Jose Reyes’ Sluggish Start

New York Mets shortstop Jose Reyes has long been a fantasy stalwart due to his sizzling speed and surprising pop. After a lost 2009 season in which the switch-hitter injured his right hamstring and played his last ball game in late May, fantasy players were hoping to get a discount on an electric talent in 2010. To this point, though, Reyes is hitting more like Rey Ordonez.

Since making his season debut on April 10 (he opened the year on the DL with a thyroid imbalance), Reyes has hit a feeble .215/.267/.289 in 146 plate appearances. His wOBA is .260, and he has yet to go deep in 2010. Jose has eight steals, but that doesn’t matter much when you’re showing the offensive skills of Willie Mays Hayes. What’s going on here?

The first thing that stands out is Reyes’ lack of patience at the plate. This season, the 26-year-old has hacked at 35.5 percent of pitches thrown outside of the strike zone, about 10 percent higher than his career mark and well above the 27.2 percent MLB average in 2010. That free-swinging approach has produced a 5.5 percent walk rate, Reyes’ lowest figure since 2005.

Perhaps recognizing Jose’s expanded zone, opposing pitchers aren’t tossing him many strikes: just 39.5 percent of Reyes’ pitches seen have been within the strike zone. That’s far lower than his career 52.7 percent average and the 47.9 percent MLB average.

Swinging at so many bad pitches, Reyes has made little forceful contact. His Isolated Power is .074, slightly more than half of his career .145 mark. Reyes is getting jammed a lot, as his infield/fly ball rate is 19.1 percent. His career rate is 11.7 percent, and the MLB average is around 7-8 percent. Reyes is making less contact, too, putting the bat on the ball 82.7 percent (85.9 percent career average, 80-81% MLB average). His K rate is a career-high 15.6 percent.

During his big league career, Reyes has hit line drives at a 20.2 percent rate. In 2010, just 13.9 percent of his batted balls have been classified as liners. As mentioned in the discussion of Chone Figginsrough start to 2010, the classification of line drives can be tricky. But liners have a .731 batting average and a .990 slugging percentage in the NL this season. Relative to his career batted ball averages, Reyes has swapped 6-7% of his line drives for infield fly balls, which are near-automatic outs. That’s a trade that no hitter wants to make.

Though there are plenty of negative trends here, Reyes has been somewhat unlucky on balls put in play. His BABIP is .252, while his expected BABIP (based on home runs, strikeouts, stolen bases, line drives, fly balls, pop ups and ground balls) is .290. In particular, the speedy Reyes has a .196 batting average on ground balls, compared to a .269 career average. He also won’t keep hitting .116 and slugging .140 on fly balls (his career marks are .195 and .477, respectively).

Jose Reyes is a mess at the plate. But fantasy owners can do little else but wait — he’s far too talented to trade away for sixty or seventy cents on the dollar. For non-owners, this wouldn’t be a bad time to make an offer. Perhaps you can pick Reyes up at a discount from someone whose patience has run thin. The Mets’ shortstop still has the potential to be an all-around force, but he’ll have to stop swinging with reckless abandon to regain that elite status.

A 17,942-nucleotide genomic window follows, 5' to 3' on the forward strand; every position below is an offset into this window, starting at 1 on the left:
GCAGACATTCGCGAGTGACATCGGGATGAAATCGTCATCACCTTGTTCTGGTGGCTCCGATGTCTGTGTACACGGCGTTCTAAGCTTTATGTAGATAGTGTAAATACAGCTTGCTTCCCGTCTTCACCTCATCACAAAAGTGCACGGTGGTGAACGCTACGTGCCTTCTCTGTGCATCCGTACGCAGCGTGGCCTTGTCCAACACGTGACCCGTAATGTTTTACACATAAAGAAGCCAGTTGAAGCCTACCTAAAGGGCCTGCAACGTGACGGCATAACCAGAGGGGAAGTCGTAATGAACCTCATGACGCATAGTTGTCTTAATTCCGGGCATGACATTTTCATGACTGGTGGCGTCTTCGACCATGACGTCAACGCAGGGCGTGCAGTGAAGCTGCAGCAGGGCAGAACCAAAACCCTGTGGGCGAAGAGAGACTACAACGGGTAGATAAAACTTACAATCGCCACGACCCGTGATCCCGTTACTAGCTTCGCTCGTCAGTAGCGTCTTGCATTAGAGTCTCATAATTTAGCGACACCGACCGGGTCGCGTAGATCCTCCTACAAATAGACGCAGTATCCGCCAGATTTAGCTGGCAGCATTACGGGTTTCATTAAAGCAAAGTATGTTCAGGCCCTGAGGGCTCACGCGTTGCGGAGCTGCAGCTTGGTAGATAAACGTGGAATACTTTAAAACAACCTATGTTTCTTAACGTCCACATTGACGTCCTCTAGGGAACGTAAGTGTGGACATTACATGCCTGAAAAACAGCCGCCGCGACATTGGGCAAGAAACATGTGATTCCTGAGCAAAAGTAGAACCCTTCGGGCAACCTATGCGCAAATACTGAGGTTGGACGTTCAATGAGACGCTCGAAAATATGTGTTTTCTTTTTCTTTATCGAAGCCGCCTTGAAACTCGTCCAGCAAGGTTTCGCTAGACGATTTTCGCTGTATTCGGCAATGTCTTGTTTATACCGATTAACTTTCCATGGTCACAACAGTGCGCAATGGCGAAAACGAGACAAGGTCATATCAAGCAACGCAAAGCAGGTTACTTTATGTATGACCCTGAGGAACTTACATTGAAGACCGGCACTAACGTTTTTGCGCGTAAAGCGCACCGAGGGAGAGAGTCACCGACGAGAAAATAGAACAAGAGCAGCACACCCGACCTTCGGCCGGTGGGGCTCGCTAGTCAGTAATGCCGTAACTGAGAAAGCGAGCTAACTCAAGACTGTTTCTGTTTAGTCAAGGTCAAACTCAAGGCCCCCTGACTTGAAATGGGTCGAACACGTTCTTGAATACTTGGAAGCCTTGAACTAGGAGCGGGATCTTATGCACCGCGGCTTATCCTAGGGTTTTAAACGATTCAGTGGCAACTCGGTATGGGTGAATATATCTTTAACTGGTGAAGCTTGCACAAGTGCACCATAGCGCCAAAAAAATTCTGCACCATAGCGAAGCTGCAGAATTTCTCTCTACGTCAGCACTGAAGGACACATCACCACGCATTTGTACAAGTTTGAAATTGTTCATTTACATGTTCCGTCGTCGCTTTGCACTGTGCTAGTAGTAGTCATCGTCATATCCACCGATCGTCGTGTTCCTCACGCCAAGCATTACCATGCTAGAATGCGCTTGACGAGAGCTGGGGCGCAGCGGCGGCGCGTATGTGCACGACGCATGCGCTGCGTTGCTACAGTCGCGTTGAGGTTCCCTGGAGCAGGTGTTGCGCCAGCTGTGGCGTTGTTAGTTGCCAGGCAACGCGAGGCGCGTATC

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A recent graduate of Duquesne University, David Golebiewski is a contributing writer for Fangraphs, The Pittsburgh Sports Report and Baseball Analytics. His work for Inside Edge Scouting Services has appeared on ESPN.com and Yahoo.com, and he was a fantasy baseball columnist for Rotoworld from 2009-2010. He recently contributed an article on Mike Stanton's slugging to The Hardball Times Annual 2012. Contact David at david.golebiewski@gmail.com and check out his work at Journalist For Hire.

9 Responses to “Jose Reyes’ Sluggish Start”

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  1. Reuben says:

    Is Failcoeur infecting everyone? Wright is hacking more, Reyes is hacking more. Maybe “the natural” put something in the water?

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    • DonCoburleone says:

      hahaha, as a Braves fan this statement makes me feel really really good that he is no longer on the Braves…

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  2. D-Rock says:

    Very early on in Reyes’ season it was pointed out that he was hacking at everything and theorized that he was doing so because he felt he needed to produce power numbers in the 3 hole.

    If he thought this way it was flawed thinking to feel he needed to hack at everything, but it may explain some of his funky numbers. Perhaps the switch back to leadoff will help.

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  3. Strugz says:

    Perhaps not playing for a year made him a bit rusty?

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  4. Chase says:

    If you could get a Jason Heyward for him, would you do it?

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  5. Strugz says:

    If I could slot Heyward into my MI slot than sure.

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  6. nolan says:

    Heyward? Depends on my outfielder situation and who is on my bench/the wire for SS.

    But probably not.

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  7. Intelligent ! I would like to add a illustration to illustate your excellent article, but I don’t know how to do ? Can someone assist me ?

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  8. At PG Auto Glass and there’s a girl here her mother…she has the same name as me!

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